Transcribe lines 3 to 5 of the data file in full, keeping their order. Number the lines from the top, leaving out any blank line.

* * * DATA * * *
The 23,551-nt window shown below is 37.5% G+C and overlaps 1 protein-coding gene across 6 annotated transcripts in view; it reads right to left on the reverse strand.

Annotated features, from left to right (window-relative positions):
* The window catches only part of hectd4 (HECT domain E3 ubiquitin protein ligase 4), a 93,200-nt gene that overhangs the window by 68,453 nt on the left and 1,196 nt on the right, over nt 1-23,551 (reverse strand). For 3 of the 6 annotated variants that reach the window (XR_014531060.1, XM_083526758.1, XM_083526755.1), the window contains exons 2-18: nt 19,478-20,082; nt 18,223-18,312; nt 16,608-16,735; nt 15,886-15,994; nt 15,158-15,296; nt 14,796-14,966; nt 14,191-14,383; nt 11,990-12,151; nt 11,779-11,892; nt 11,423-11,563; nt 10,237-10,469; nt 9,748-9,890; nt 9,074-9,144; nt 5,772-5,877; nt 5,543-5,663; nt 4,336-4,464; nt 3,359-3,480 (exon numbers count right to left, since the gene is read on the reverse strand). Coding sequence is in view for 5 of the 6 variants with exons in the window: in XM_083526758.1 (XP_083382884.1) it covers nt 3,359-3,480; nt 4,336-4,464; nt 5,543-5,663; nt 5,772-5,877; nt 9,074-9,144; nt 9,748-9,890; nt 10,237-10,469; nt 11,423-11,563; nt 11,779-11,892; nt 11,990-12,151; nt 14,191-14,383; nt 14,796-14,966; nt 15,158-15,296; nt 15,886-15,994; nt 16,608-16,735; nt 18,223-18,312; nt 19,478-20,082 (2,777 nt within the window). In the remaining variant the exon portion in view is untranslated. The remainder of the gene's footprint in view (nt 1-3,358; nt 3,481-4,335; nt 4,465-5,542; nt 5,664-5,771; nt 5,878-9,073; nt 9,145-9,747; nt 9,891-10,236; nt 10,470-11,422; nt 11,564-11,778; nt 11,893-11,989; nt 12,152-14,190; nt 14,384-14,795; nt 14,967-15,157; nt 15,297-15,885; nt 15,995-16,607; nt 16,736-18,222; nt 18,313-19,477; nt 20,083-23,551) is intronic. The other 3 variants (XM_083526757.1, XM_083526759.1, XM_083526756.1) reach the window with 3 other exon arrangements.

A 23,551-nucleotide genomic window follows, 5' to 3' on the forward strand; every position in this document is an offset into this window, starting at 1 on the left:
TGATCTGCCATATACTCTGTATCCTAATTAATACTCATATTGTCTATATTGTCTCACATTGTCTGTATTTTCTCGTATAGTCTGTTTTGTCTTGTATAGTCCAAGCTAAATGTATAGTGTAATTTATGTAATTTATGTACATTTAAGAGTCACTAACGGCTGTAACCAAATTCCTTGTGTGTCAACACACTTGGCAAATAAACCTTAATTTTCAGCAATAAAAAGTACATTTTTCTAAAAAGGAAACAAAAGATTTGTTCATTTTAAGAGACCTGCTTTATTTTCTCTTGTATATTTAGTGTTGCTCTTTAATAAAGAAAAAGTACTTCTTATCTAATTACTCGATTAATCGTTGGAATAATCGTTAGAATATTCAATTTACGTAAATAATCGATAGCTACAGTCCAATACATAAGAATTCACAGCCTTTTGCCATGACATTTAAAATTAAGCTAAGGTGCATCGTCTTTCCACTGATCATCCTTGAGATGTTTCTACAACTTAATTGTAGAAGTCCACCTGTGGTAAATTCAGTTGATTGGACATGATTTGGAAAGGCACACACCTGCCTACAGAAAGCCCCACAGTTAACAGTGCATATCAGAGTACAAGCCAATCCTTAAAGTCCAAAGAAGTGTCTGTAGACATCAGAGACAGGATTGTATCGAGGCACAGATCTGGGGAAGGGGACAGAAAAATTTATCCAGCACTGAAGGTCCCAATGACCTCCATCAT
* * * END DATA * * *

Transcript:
* The window catches only part of hectd4 (HECT domain E3 ubiquitin protein ligase 4), a 93,200-nt gene that overhangs the window by 68,453 nt on the left and 1,196 nt on the right, over nt 1-23,551 (reverse strand). For 3 of the 6 annotated variants that reach the window (XR_014531060.1, XM_083526758.1, XM_083526755.1), the window contains exons 2-18: nt 19,478-20,082; nt 18,223-18,312; nt 16,608-16,735; nt 15,886-15,994; nt 15,158-15,296; nt 14,796-14,966; nt 14,191-14,383; nt 11,990-12,151; nt 11,779-11,892; nt 11,423-11,563; nt 10,237-10,469; nt 9,748-9,890; nt 9,074-9,144; nt 5,772-5,877; nt 5,543-5,663; nt 4,336-4,464; nt 3,359-3,480 (exon numbers count right to left, since the gene is read on the reverse strand). Coding sequence is in view for 5 of the 6 variants with exons in the window: in XM_083526758.1 (XP_083382884.1) it covers nt 3,359-3,480; nt 4,336-4,464; nt 5,543-5,663; nt 5,772-5,877; nt 9,074-9,144; nt 9,748-9,890; nt 10,237-10,469; nt 11,423-11,563; nt 11,779-11,892; nt 11,990-12,151; nt 14,191-14,383; nt 14,796-14,966; nt 15,158-15,296; nt 15,886-15,994; nt 16,608-16,735; nt 18,223-18,312; nt 19,478-20,082 (2,777 nt within the window). In the remaining variant the exon portion in view is untranslated. The remainder of the gene's footprint in view (nt 1-3,358; nt 3,481-4,335; nt 4,465-5,542; nt 5,664-5,771; nt 5,878-9,073; nt 9,145-9,747; nt 9,891-10,236; nt 10,470-11,422; nt 11,564-11,778; nt 11,893-11,989; nt 12,152-14,190; nt 14,384-14,795; nt 14,967-15,157; nt 15,297-15,885; nt 15,995-16,607; nt 16,736-18,222; nt 18,313-19,477; nt 20,083-23,551) is intronic. The other 3 variants (XM_083526757.1, XM_083526759.1, XM_083526756.1) reach the window with 3 other exon arrangements.

A 23,551-nucleotide genomic window follows, 5' to 3' on the forward strand; every position in this document is an offset into this window, starting at 1 on the left:
TGATCTGCCATATACTCTGTATCCTAATTAATACTCATATTGTCTATATTGTCTCACATTGTCTGTATTTTCTCGTATAGTCTGTTTTGTCTTGTATAGTCCAAGCTAAATGTATAGTGTAATTTATGTAATTTATGTACATTTAAGAGTCACTAACGGCTGTAACCAAATTCCTTGTGTGTCAACACACTTGGCAAATAAACCTTAATTTTCAGCAATAAAAAGTACATTTTTCTAAAAAGGAAACAAAAGATTTGTTCATTTTAAGAGACCTGCTTTATTTTCTCTTGTATATTTAGTGTTGCTCTTTAATAAAGAAAAAGTACTTCTTATCTAATTACTCGATTAATCGTTGGAATAATCGTTAGAATATTCAATTTACGTAAATAATCGATAGCTACAGTCCAATACATAAGAATTCACAGCCTTTTGCCATGACATTTAAAATTAAGCTAAGGTGCATCGTCTTTCCACTGATCATCCTTGAGATGTTTCTACAACTTAATTGTAGAAGTCCACCTGTGGTAAATTCAGTTGATTGGACATGATTTGGAAAGGCACACACCTGCCTACAGAAAGCCCCACAGTTAACAGTGCATATCAGAGTACAAGCCAATCCTTAAAGTCCAAAGAAGTGTCTGTAGACATCAGAGACAGGATTGTATCGAGGCACAGATCTGGGGAAGGGGACAGAAAAATTTATCCAGCACTGAAGGTCCCAATGACCTCCATCAT